In a 1997 episode of the hit TV show, Friends, Phoebe believes that every time she goes to the dentist someone dear to her dies. She makes the, somewhat ridiculous statement,
But I want to argue today that Phoebe was right…….in a way. Research has shown that, every year in the United States, about 277 people die after being hospitalized with a dental problem. Additionally, about 36 people die in our emergency rooms after attending because of a dental problem. This means that every year over 300 people (close to one per day) die in our hospitals after attending due to a dental condition. Did they die because their dental condition was too severe? Did they die because their dental problem was inappropriately managed by the medical profession (research shows only 67% of dental related emergency visits are managed appropriately by the medical profession)? Or did they die because their dental problem exacerbated a medical condition? The exact cause of death is not known, however, one may argue that if we had prevented the hospital visit we may have postponed the death.
This is research we have conducted over the last 5-7 years and it’s important to note some limitations. We have focused on hospital outcomes – other patients may have died at home, in urgent care facilities or other environments that were not documented and our research is, actually, an underestimation of the true problem!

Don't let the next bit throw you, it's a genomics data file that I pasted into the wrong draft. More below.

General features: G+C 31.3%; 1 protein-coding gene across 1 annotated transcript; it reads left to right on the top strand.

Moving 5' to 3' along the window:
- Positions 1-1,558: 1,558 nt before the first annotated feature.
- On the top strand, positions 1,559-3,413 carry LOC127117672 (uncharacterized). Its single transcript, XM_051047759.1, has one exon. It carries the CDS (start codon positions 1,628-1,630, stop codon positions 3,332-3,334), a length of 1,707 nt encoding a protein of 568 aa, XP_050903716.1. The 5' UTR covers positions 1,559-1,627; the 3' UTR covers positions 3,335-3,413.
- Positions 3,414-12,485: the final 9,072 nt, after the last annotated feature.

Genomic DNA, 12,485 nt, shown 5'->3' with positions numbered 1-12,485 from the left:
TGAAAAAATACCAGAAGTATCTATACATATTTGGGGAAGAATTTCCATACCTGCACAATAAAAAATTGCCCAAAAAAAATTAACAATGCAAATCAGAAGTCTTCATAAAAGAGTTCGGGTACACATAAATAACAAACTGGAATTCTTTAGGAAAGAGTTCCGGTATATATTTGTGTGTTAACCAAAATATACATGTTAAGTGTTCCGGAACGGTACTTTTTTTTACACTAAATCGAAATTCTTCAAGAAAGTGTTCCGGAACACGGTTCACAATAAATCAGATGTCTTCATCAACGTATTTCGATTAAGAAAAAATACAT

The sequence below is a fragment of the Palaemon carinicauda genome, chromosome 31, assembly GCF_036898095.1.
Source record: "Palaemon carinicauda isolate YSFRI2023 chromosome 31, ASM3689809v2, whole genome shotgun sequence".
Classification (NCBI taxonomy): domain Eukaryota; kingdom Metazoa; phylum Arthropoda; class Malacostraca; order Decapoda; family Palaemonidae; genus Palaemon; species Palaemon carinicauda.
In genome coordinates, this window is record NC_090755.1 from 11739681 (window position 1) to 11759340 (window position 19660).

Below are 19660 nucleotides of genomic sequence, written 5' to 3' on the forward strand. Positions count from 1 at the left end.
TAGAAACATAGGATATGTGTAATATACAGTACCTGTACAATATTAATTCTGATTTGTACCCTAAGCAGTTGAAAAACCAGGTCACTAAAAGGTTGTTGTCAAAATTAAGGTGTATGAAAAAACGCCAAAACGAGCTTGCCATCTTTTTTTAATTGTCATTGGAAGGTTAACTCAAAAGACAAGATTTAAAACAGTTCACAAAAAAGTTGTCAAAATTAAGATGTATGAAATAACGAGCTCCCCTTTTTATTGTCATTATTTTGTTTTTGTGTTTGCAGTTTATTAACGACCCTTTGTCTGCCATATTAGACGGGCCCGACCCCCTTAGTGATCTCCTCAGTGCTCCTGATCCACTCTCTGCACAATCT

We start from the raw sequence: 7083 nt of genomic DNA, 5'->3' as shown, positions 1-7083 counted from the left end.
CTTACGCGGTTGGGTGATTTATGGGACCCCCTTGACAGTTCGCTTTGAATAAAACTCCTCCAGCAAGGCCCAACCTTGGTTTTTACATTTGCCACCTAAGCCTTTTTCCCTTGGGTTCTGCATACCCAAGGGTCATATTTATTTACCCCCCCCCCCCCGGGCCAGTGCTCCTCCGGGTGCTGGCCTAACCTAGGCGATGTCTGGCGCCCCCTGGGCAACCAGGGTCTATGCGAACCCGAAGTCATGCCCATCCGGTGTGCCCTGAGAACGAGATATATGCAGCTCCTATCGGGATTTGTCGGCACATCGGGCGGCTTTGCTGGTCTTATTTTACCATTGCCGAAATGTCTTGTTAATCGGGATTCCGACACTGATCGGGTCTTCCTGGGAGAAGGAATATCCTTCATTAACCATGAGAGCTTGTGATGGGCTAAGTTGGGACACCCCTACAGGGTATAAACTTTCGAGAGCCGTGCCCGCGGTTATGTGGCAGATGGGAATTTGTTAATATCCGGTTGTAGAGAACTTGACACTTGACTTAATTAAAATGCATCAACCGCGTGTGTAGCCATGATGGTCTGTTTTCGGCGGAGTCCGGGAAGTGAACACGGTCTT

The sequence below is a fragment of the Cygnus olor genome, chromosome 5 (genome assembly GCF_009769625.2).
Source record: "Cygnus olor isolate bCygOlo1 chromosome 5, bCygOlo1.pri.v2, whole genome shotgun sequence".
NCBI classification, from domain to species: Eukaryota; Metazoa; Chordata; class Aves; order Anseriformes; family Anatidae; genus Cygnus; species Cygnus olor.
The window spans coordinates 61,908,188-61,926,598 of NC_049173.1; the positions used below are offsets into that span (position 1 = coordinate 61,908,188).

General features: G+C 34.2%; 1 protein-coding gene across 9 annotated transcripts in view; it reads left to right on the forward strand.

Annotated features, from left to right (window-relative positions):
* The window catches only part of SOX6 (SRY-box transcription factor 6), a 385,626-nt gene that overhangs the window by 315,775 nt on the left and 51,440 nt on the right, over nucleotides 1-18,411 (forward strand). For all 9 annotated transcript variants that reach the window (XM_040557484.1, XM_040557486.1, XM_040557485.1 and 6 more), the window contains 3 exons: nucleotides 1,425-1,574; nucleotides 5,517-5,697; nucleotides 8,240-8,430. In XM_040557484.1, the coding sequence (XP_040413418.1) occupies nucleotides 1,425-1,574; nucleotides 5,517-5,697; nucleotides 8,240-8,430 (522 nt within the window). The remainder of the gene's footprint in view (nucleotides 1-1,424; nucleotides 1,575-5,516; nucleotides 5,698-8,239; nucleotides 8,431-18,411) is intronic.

Dental problems are not taken seriously enough in the United States. While the Patient Protection and Affordable Care act mandated that dental insurance should be offered, it did not mandate that patients must take it. Subsequently, many still lack dental insurance. However, this policy fails to acknowledge the seriousness of dental disease and is a disservice to Americans. Moreover, it is in conflict with cost control in our health system – our own research has shown that, when dental disease is controlled, the hospital charges associated with Stem Cell Transplant and Cardiac Valve surgery is tens of thousands of dollars less per surgery. This is still true after adjusting for confounding factors! The importance of oral health has been misunderstood for far too long and the result is high cost and death.
It is critical to note in our study focuses on periodontal disease and dental caries – both are completely preventable. Is it reasonable that, in a developed nation like the United States in 2016, one person per day dies from a preventable dental disease? I don’t think it is reasonable. While we have extraordinary medical advances like artificial limbs, face transplants and robotic assisted surgery we fail to control a basic preventable disease – 92% of American adults have dental caries and 26% still have untreated dental caries. Why? Because the importance of dentistry has been underestimated and the impact of oral health on systemic health has been misunderstood.